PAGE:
"[our] experience establishes that in California, and likely elsewhere, at present the compelling government interest in student body diversity cannot be fully realized at selective institutions without taking race into account inundergraduate admissions decisions…"

While race-neutrality sounds good in theory, I am not convinced that it is even possible in a country which is permeated by racial inequality, and in which racial disparities in the education system remain so stark. How is it possible to measure students in a race-neutral way if race plays such a role in educational outcomes and achievements? In order to have an effective race-neutral process at the top of the education chain, surely that would also require that there is race-neutrality from the outset?

Yet, the fact is that the inequalities that affirmative action originally sought to redress still remain. For example, while segregation in education is no longer legal, it is still ongoing, with some suggesting that it is even worse today than it was in the 1950s. This is partly as a result of continued residential segregation. In New York City, for example, it has been found that:

A student’s educational outcomes and opportunity to learn are statistically more determined by where he or she lives than their abilities.

In America, the achievement gap in education begins before kindergarten and continues through high school where African American and Latino students lag far behind their white counterparts. It would seem strange for there to be no policies at a higher education level which seek to take into account these ongoing racially-based structural imbalances. 

Education has long been considered the pathway to social mobility and in a world that requires better educated and more knowledgeable workers, not having equal opportunity of access to that education presents not only an issue for the individuals, who are more likely to find themselves consigned to lower-income work that requires lower skills, but also for the country which must maintain its competitiveness in the global marketplace.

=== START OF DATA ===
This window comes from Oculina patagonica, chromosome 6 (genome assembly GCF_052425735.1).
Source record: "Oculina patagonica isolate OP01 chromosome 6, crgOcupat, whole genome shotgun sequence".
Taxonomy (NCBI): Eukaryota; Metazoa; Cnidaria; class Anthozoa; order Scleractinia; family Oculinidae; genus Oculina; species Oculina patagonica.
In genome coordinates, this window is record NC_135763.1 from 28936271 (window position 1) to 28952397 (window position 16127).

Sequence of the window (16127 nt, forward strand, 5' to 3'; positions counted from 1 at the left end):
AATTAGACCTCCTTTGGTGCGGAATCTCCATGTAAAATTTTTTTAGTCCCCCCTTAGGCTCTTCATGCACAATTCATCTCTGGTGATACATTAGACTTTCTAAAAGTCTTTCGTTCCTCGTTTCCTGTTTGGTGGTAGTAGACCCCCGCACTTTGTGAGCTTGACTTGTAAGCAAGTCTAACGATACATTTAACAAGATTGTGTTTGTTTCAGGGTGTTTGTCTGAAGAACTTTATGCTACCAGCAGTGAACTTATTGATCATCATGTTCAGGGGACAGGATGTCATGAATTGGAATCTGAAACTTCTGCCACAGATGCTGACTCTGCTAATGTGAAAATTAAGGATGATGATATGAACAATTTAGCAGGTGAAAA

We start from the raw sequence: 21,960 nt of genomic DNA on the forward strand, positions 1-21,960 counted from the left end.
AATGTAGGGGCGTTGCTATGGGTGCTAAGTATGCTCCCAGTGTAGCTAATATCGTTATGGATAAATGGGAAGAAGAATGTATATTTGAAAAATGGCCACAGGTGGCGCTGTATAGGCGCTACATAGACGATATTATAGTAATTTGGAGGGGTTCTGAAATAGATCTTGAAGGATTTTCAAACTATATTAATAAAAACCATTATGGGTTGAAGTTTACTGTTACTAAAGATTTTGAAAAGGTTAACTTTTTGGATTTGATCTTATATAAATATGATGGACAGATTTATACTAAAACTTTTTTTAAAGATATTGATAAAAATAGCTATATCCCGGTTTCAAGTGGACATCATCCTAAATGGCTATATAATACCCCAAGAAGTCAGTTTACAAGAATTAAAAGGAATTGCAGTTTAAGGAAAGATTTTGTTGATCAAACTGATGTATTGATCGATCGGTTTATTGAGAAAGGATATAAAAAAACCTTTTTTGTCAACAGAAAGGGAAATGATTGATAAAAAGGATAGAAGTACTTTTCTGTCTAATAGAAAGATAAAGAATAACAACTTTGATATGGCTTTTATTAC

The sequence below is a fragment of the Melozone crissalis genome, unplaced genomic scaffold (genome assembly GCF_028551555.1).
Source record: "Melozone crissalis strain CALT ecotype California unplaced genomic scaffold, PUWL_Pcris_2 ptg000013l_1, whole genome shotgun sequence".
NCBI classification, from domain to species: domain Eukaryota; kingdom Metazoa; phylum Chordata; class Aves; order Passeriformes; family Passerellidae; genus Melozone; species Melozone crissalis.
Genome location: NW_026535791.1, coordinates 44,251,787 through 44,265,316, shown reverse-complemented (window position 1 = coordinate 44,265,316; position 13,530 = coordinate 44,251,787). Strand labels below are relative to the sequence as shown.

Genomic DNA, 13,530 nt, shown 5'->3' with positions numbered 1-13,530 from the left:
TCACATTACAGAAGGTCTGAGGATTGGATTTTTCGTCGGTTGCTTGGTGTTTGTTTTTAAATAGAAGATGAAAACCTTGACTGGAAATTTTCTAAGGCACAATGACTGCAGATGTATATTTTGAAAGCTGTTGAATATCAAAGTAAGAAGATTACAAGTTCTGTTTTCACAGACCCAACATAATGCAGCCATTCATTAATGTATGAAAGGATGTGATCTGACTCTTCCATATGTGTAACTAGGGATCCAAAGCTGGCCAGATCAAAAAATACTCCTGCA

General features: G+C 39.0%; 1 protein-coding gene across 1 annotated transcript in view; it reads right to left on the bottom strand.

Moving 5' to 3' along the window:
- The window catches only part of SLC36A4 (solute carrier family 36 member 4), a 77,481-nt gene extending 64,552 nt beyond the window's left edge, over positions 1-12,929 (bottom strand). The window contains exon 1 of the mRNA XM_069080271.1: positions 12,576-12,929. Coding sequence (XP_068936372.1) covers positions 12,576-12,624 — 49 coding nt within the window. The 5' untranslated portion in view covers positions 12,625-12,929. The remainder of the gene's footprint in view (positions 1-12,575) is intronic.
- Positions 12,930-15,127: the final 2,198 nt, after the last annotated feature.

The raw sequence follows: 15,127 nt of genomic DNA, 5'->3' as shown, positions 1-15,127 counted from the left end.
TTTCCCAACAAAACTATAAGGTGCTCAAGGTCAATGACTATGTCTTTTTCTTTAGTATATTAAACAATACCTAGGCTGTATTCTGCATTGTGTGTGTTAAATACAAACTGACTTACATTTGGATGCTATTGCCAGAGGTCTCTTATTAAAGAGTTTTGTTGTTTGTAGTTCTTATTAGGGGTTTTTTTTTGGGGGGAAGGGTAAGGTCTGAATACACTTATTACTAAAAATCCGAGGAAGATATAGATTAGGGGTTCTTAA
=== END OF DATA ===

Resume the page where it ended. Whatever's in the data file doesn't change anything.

Unless more effective policies are put in place to address the deeper issues – racial inequalities, poverty, poor schools and low expectations, decaying urban areas, residential segregation and more – the result of stopping affirmative action can only be decreased chances for minority students and an increasingly unequal society.

Addressing these fundamental issues would have to go far beyond affirmative action in higher education, to a thorough review, revision and reform of the very nature of American society, as regards its minority citizens. It would actually require America to put in a great deal of work to ensure that from the very environment that the minority child is born into is a nurturing and more expansive one.

High poverty areas – in which African-American, American Indian and Latino children are six to nine times more likely than to live than white children – would need to be transformed. There would need to be a deeper level of commitment from the government to the eradication of poverty, which appears to have been overlooked in this election cycle with the focus being on the middle class and wealthy.

Ironically, the more one thinks about what is needed, the more it is clear that lack of educational opportunity and access is itself the main barrier to the solution of these issues. But an educational system that has historically been set up to reinforce inequalities will take a lot of work to dismantle.